Tuesday, April 22, 2008

Competition states bleedin obvious on BAA monopoly

Following months of expensive research and deliberations we get this stunning conclusion:

BAA's ownership of seven UK airports "may not be serving well the interests of either airlines or passengers", the Competition Commission has said.

The commission's "emerging thinking" report said that BAA, "dominates the airports markets in the south-east of England and in lowland Scotland".

No shit, Sherlock. We needed some of the best brains around to tell us this? All they needed to do was travel through any airport and have a chat with a few business travellers.
Its next report in August may call on BAA to sell one or more airports.

August? WTF is it taking that long? I know its a difficult subject as it could be argued each airport is a natural monopoly, OK you could argue each terminal is a seprate business, but owning most of the airports in and around London certainly isn't. This problem has been around for some time and surely there is a lot of research already and plenty of ideas around of what to do with it?

A brief look at the history of BAA tells the sad story:
1965: Labour minister, Roy Jenkins, introduced the Airports Authority Bill. It was intended to make the nation’s airports more flexible and able to generate profits – while remaining responsible to Parliament. The British Airports Authority was established.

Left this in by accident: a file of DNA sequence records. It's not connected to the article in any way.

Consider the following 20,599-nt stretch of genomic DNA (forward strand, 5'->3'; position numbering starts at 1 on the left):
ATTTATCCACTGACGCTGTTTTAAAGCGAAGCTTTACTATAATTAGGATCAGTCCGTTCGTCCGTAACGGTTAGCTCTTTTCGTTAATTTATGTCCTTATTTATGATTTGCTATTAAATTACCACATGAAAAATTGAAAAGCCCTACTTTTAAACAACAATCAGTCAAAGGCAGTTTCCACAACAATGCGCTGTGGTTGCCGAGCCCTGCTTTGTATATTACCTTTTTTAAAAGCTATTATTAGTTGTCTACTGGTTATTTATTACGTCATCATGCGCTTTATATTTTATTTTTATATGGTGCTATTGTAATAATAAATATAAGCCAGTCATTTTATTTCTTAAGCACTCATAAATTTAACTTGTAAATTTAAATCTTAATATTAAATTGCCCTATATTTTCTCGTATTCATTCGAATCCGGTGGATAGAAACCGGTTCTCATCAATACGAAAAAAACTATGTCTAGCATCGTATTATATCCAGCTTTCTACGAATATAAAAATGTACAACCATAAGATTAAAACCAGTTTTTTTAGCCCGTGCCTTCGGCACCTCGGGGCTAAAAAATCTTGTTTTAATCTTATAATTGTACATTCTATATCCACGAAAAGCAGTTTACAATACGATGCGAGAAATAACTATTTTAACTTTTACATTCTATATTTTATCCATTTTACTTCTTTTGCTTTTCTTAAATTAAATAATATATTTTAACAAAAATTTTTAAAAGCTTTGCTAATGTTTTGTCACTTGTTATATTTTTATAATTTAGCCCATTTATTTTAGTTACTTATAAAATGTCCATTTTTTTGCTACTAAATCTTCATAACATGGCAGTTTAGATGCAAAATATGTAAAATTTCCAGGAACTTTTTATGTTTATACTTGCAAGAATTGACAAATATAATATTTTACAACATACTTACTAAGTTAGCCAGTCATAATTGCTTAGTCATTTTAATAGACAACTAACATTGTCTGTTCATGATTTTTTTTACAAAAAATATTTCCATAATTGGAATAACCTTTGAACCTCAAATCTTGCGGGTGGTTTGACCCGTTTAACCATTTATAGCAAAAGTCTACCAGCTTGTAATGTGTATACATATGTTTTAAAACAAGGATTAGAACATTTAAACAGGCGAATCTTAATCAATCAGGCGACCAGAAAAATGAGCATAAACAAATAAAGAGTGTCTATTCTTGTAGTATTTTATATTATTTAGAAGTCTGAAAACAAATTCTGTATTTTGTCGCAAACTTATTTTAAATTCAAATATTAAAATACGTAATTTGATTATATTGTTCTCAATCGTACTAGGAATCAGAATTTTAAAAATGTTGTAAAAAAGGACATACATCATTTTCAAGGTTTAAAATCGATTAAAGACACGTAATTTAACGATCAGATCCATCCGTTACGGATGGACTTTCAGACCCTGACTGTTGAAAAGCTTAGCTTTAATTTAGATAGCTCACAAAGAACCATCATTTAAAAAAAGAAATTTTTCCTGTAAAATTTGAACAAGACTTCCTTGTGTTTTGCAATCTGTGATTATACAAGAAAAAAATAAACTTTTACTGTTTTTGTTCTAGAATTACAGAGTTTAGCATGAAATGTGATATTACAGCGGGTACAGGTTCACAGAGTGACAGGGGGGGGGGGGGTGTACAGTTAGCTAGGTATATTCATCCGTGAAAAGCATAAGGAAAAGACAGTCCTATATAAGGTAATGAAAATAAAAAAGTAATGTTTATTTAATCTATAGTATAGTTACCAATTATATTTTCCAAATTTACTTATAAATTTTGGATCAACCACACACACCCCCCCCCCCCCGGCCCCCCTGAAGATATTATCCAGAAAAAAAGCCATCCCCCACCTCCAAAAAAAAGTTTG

Roy Jenkin's was involved in it birth, enough said. Note the remaining responsible to Parliament bit, for those not around at the time this was code for we'll tell them what to do and make sure decisions benefit our party/constituents and fuck the idea of business efficiency. And just to make sure they had real control:
1966: The British Airports Authority assumes ownership and responsibility for Heathrow, Gatwick, Stansted and Prestwick airports.

1971 – 75: The British Airports Authority acquires Edinburgh, Aberdeen and Glasgow airports.

That is a sorry reflection of the nature of politics of the 60's and 70's. Its very sad that Maggie didn't even break it up, although she did at least privatise it, which did at least make it a bit more efficient.

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